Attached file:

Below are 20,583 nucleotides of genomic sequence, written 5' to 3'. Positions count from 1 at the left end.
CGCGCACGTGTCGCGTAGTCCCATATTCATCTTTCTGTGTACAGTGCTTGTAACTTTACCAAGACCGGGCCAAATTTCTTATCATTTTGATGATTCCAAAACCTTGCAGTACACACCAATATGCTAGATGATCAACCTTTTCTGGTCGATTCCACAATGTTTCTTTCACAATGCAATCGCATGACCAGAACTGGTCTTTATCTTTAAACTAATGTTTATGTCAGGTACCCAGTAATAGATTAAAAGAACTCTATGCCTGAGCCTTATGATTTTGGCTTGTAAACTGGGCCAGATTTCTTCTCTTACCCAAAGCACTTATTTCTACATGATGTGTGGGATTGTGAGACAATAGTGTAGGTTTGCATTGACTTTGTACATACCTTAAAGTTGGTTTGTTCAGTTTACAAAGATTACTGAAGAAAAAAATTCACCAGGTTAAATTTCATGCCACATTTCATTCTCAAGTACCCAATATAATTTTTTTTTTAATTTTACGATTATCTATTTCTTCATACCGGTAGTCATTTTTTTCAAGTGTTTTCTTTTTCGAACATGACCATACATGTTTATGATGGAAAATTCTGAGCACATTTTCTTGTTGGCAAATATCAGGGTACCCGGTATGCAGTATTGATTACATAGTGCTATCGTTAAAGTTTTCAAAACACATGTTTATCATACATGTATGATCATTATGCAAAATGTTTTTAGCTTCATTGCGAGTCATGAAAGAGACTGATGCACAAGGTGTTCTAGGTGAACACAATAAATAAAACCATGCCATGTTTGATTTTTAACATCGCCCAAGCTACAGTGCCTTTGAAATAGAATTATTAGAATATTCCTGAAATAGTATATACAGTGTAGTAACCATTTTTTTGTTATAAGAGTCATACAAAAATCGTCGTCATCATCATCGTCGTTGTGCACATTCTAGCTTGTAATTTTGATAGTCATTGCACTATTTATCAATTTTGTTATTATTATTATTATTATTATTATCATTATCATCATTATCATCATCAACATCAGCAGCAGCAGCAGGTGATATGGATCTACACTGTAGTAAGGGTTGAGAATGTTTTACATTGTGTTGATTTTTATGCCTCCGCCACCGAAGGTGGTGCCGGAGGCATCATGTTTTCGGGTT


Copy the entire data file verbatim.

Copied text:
Below are 20,583 nucleotides of genomic sequence, written 5' to 3'. Positions count from 1 at the left end.
CGCGCACGTGTCGCGTAGTCCCATATTCATCTTTCTGTGTACAGTGCTTGTAACTTTACCAAGACCGGGCCAAATTTCTTATCATTTTGATGATTCCAAAACCTTGCAGTACACACCAATATGCTAGATGATCAACCTTTTCTGGTCGATTCCACAATGTTTCTTTCACAATGCAATCGCATGACCAGAACTGGTCTTTATCTTTAAACTAATGTTTATGTCAGGTACCCAGTAATAGATTAAAAGAACTCTATGCCTGAGCCTTATGATTTTGGCTTGTAAACTGGGCCAGATTTCTTCTCTTACCCAAAGCACTTATTTCTACATGATGTGTGGGATTGTGAGACAATAGTGTAGGTTTGCATTGACTTTGTACATACCTTAAAGTTGGTTTGTTCAGTTTACAAAGATTACTGAAGAAAAAAATTCACCAGGTTAAATTTCATGCCACATTTCATTCTCAAGTACCCAATATAATTTTTTTTTTAATTTTACGATTATCTATTTCTTCATACCGGTAGTCATTTTTTTCAAGTGTTTTCTTTTTCGAACATGACCATACATGTTTATGATGGAAAATTCTGAGCACATTTTCTTGTTGGCAAATATCAGGGTACCCGGTATGCAGTATTGATTACATAGTGCTATCGTTAAAGTTTTCAAAACACATGTTTATCATACATGTATGATCATTATGCAAAATGTTTTTAGCTTCATTGCGAGTCATGAAAGAGACTGATGCACAAGGTGTTCTAGGTGAACACAATAAATAAAACCATGCCATGTTTGATTTTTAACATCGCCCAAGCTACAGTGCCTTTGAAATAGAATTATTAGAATATTCCTGAAATAGTATATACAGTGTAGTAACCATTTTTTTGTTATAAGAGTCATACAAAAATCGTCGTCATCATCATCGTCGTTGTGCACATTCTAGCTTGTAATTTTGATAGTCATTGCACTATTTATCAATTTTGTTATTATTATTATTATTATTATTATCATTATCATCATTATCATCATCAACATCAGCAGCAGCAGCAGGTGATATGGATCTACACTGTAGTAAGGGTTGAGAATGTTTTACATTGTGTTGATTTTTATGCCTCCGCCACCGAAGGTGGTGCCGGAGGCATCATGTTTTCGGGTT